The monster is alive and well
In 1993 South Africa licensed a monster. Fifteen years later, a new Competition Act in place and an albeit weak industry regulator set up, and the monster is still alive, well and ripping people off with joyful abandon.
It goes by the name of Vodacom. And here's just one small example of its troll-like tactics.
I was borrowing a 3G for a few months of this year. When its rightful owner came back to claim it, I was distraught. Life, as I had come to like it, was changed when I could no longer leap onto the Net from the comfort of my large bed with its eight-tog duvet. So it wasn't long before I trekked to the nearest Vodacom store to get a 3G device all of my own.
For once, feeling the pain of interest rates and an unmentionably large overdraft, I decided to try and be fiscally prudent. Instead of going for the convenience of a contract, I decided on the prepaid option. My reasoning was that I didn't need to work from home every day so would probably take more than a month to chew up my bandwidth allowance. And I tend to go away quite often, so why pay for days and weeks when I'm not online?
I was rather proud of my new-found ability to sort of "tighten my belt" as our Reserve Bank governor likes to call it. So I bought the device (it's awfully pretty and sleek) for just under R2 000 and I bought my first 500MB for R189, and the SIM card of course.
But, being a bit slow with these things, I discovered after signing on the dotted line that my R189 would only last 30 days, whether or not I used the Net at all. And if, in the unfortunate event of deciding that this was a fool's game and I wanted to switch to a contract, my beautiful R2 000 device would be rendered useless and I'd have to pay for a new one.
I thought that after all of the fuss about competition, number portability and consumer choice, the monsters of the past would have changed their wicked ways.Ren'ee Bonorchis is Business Day's editor at large.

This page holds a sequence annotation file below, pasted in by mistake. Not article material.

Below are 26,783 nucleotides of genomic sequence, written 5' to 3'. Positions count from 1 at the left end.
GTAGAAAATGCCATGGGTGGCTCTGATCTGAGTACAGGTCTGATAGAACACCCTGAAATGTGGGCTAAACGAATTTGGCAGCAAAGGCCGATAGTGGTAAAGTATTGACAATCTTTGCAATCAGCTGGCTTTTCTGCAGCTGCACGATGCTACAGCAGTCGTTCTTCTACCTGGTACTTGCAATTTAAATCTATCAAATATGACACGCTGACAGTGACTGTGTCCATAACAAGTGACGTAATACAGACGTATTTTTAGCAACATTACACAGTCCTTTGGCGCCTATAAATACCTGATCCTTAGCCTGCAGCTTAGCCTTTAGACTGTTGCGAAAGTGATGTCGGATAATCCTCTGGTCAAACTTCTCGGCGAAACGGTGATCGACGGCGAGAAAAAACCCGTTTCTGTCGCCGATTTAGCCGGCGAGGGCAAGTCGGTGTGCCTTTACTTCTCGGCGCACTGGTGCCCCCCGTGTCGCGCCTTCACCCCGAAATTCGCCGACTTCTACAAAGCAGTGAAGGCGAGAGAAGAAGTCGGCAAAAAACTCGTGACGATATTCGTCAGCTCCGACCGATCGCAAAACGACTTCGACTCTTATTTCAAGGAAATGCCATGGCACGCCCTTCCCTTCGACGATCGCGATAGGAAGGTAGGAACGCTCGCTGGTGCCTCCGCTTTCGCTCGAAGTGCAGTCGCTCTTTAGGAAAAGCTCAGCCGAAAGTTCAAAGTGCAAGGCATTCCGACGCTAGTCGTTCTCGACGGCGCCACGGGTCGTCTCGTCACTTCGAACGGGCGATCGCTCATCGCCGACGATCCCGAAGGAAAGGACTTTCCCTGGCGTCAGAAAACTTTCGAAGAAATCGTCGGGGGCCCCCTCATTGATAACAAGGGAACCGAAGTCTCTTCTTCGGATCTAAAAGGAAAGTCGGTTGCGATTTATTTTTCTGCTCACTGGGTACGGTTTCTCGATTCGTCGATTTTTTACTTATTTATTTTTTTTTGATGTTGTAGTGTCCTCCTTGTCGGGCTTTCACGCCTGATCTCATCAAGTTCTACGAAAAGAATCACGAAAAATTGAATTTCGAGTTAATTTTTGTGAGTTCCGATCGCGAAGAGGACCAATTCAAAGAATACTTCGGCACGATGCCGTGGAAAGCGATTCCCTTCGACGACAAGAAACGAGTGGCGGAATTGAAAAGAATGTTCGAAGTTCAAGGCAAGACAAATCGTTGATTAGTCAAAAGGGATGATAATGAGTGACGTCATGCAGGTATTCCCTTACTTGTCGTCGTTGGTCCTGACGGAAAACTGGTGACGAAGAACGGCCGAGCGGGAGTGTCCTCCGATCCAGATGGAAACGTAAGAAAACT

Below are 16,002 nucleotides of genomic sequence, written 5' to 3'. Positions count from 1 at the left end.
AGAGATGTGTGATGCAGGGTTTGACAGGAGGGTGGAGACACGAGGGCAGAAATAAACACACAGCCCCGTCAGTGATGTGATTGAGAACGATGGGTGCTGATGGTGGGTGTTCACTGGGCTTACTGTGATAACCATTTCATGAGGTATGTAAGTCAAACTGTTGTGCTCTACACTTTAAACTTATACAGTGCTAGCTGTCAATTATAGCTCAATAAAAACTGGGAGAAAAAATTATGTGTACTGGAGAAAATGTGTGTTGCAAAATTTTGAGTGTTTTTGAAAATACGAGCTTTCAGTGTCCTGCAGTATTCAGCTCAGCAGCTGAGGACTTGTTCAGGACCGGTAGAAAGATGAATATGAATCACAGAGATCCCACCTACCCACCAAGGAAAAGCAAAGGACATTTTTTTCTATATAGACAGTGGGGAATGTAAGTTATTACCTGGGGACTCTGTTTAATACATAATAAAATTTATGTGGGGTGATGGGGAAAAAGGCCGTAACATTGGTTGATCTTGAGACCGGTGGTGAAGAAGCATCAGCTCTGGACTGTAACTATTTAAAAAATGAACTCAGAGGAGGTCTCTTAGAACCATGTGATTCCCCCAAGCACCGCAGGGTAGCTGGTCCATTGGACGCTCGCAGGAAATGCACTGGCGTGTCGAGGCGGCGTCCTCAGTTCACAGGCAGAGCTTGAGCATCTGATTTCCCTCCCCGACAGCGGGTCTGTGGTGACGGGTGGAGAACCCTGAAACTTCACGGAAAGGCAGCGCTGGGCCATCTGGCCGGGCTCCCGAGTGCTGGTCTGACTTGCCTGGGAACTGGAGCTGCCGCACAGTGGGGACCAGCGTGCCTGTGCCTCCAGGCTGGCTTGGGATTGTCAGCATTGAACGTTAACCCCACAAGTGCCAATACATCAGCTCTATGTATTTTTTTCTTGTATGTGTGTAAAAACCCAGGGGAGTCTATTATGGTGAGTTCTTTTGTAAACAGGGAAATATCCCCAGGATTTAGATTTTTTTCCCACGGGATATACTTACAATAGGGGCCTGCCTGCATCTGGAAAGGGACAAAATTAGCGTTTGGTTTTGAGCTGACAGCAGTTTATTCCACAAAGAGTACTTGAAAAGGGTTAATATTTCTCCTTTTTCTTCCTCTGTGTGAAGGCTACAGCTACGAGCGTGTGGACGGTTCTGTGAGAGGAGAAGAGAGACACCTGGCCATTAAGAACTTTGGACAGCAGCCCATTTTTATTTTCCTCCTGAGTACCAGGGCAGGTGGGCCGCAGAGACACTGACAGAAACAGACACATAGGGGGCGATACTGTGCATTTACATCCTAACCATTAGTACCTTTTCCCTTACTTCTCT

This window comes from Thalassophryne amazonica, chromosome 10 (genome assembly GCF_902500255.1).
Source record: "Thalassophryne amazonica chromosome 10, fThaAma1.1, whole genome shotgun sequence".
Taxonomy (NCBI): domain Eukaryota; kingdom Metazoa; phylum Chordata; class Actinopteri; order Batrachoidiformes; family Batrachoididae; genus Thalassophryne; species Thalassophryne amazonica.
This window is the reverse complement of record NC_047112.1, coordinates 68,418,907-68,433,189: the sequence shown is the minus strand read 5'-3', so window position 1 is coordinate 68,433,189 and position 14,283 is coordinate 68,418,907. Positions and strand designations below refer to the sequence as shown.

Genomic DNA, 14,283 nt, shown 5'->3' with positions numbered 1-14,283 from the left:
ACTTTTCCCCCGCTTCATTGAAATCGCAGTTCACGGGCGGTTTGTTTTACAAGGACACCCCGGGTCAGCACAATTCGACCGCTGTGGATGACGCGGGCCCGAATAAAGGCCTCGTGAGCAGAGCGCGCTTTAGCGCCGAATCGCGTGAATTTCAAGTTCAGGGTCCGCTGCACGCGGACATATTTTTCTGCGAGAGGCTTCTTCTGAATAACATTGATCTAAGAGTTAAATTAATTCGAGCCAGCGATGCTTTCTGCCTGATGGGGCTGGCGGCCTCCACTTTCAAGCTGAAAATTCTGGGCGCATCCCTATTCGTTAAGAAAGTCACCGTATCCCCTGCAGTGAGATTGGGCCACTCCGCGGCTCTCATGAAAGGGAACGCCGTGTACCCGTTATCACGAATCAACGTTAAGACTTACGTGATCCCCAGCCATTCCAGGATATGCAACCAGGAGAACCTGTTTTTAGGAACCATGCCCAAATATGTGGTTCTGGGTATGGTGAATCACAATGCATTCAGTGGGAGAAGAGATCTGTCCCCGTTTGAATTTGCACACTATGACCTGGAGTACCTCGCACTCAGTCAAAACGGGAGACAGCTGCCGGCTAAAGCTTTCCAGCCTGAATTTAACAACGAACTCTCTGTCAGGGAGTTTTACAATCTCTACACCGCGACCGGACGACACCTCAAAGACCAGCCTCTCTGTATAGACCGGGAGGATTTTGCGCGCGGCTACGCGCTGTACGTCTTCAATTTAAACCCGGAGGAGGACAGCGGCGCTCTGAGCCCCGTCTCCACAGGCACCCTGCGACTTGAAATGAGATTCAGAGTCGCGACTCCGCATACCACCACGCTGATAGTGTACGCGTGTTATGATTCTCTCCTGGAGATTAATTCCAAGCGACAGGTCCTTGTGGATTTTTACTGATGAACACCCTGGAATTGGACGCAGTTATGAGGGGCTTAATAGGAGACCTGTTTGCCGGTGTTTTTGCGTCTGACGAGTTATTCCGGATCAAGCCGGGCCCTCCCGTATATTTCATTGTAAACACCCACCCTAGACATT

Where is the "prepaid" in that? Where is customer choice, flexibility and care? All I see is "rip off" signs floating in front of my eyes like big, glaring images on a smug slot machine. Surely, I thought, I should get to use what I paid for, and when what I paid for was finished in one night, one month or one year, then I would be only too happy to trot off to the nearest outlet to get my next fix.
Possibly naively, I thought that after all of the fuss about competition, number portability and consumer choice, the monsters of the past would have changed their wicked ways. Yeah, right.
So imagine my level of outrage when I read in Business Report that Vodacom was launching an urgent interdict to stop the regulator from allowing the cellphone operators from locking customers into long-term contracts. Thankfully, as reported by ITWeb, Vodacom appears to have dropped the interdict. But the mere act of launching it in the first place is a clear indication that this company desperately wants to keep the local market locked in its vice like and anti competitive grip.
I used to reckon that when it came to telecommunications, the more I could avoid using Telkom in my life, the happier I would be. But I'm mostly Telkom-free these days and I'm no happier because now one of its subsidiaries has bought my soul and I can't function without it unless I'm prepared to waste a whole lot of money.
The irony here is that while we South Africans suffer some of the highest telecommunications costs in the world, the same companies that are squeezing us dry are expanding into Africa and charging our neighbours a lot less for the privilege. That makes me mad. It means that their anti competitive practices here are continuing apace while in other markets they are facing real competition and are responding to it as any decent company should - by dropping their prices.
The monster, my friends, is not under the bed, nor is it in the cupboard, it's nestled against your ear and plugged into your computer and unless we're prepared to go technologically naked, it's going to continue to rip us off for a long time to come.
* Ren'ee Bonorchis is Business Day's editor at large